I have noticed a few people still use 2.49 and this baffles me! I became a blender user back in the 2.49 days, and about a year in the 2.5 alpha’s became available and I switched over and haven’t looked back since! With the ease of addons, cycles, and the fact that 2.6 is the branch that is constantly being improved upon, I don’t see any reason to work with an outdated, unsupported branch of Blender.
Some scripts only work with 2.49.
If you started a game in 2.49 it may not be worth the effort involved to finish it in 2.6+
You may be so familiar with 2.49 that you are more productive with it than 2.6+
I think too some rigs and drivers aren’t compatible between 2.49 and 2.5+ so if you have a complicated character rigged in the old version you might have to recreate it in the new version. It’s easier to just use 2.49 in that case.
I try to avoid using 2.49 as much as possible…but there are times when it has to be used (like when I need to import a ogre .mesh.xml files…but I then quickly take the import result into blender 2.6+) I try to avoid 2.49 as much as possible…it’s just so clunky and strange;)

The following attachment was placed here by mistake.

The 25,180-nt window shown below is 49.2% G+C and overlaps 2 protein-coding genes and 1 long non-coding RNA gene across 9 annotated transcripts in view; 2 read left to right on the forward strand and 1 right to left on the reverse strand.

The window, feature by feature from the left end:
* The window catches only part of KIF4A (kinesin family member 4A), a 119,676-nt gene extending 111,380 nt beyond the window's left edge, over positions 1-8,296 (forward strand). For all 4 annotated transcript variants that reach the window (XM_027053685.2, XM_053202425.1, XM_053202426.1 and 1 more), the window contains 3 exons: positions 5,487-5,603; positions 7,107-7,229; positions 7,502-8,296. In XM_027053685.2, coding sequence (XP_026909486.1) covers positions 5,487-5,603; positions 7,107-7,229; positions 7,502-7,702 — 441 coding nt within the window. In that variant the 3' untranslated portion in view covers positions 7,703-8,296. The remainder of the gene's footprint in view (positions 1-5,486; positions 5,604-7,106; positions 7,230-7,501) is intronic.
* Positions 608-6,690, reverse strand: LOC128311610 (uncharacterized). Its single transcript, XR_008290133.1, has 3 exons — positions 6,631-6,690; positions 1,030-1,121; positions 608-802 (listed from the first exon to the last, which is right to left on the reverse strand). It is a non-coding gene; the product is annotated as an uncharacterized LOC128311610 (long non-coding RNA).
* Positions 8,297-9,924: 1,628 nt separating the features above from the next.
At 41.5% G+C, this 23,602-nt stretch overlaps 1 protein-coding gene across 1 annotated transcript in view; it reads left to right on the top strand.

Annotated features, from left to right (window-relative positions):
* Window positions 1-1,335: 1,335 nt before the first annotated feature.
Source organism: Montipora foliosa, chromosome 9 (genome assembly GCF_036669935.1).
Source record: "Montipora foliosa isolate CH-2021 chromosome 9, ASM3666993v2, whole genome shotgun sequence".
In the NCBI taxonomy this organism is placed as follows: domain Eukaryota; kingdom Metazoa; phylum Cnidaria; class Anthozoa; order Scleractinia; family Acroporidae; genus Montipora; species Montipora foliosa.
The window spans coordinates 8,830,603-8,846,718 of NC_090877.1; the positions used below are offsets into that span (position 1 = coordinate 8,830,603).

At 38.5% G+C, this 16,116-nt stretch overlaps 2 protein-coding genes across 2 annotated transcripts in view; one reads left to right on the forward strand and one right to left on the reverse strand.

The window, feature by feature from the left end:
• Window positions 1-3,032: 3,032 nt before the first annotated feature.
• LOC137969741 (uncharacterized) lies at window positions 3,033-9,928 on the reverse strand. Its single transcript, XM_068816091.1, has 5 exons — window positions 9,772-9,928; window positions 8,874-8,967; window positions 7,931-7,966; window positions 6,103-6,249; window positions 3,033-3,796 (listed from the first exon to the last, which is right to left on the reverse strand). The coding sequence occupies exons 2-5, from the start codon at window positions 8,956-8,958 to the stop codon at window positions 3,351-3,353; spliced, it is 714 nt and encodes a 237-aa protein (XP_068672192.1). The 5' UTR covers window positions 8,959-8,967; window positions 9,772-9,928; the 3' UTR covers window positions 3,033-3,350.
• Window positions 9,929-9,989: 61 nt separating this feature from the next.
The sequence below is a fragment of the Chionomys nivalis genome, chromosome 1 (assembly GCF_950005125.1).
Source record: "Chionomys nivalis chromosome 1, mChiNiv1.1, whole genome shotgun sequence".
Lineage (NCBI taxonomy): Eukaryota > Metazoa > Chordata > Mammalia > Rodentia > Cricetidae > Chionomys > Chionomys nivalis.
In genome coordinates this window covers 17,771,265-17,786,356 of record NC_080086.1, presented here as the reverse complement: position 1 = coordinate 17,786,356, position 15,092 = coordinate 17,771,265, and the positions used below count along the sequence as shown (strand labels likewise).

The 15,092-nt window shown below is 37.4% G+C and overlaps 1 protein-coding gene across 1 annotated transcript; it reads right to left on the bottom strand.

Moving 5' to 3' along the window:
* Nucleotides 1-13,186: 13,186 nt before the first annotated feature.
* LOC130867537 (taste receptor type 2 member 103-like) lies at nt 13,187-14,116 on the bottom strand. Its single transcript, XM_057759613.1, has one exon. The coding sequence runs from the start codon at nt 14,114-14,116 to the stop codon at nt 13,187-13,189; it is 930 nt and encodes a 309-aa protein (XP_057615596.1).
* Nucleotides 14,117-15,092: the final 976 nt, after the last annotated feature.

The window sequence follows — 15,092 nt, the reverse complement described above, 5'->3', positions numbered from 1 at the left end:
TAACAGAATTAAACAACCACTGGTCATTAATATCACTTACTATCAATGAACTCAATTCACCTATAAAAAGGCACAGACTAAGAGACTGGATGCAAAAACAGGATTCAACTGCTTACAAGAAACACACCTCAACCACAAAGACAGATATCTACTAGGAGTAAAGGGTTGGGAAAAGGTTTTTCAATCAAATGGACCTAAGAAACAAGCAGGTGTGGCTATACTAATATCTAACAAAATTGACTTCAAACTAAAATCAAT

Scripts. I actually use several versions of Blender depending on my needs for a specific project. 2.49 for MIDI synchronization, a test build of Bullet physics integration, and a build with Freestyle integration (still waiting for that to make it to the main release, actually).
Blender is one of those rare pieces of software where when you upgrade you don’t replace your existing version as much as you add an additional version.
Wondered when you’d spot this thread. I never got to grips with 2.49’s interface. I might actually have a go now I’m more familiar with modelling. Being able to access scripts unavailable in 2.6X could be useful.
You guys are crazy. 2.5+ has a much much better interface, more logically designed. You old fossils need to get into the 90’s!
All kidding aside, there are a bunch of plugins that haven’t been updated since the 2.49 days, so it’s useful to keep around for that – mostly, like has been stated, for using scripts that import bizarre mesh formats that haven’t been ported over to 2.63 yet. The great thing about Blender is that you can run multiple versions without too many problems.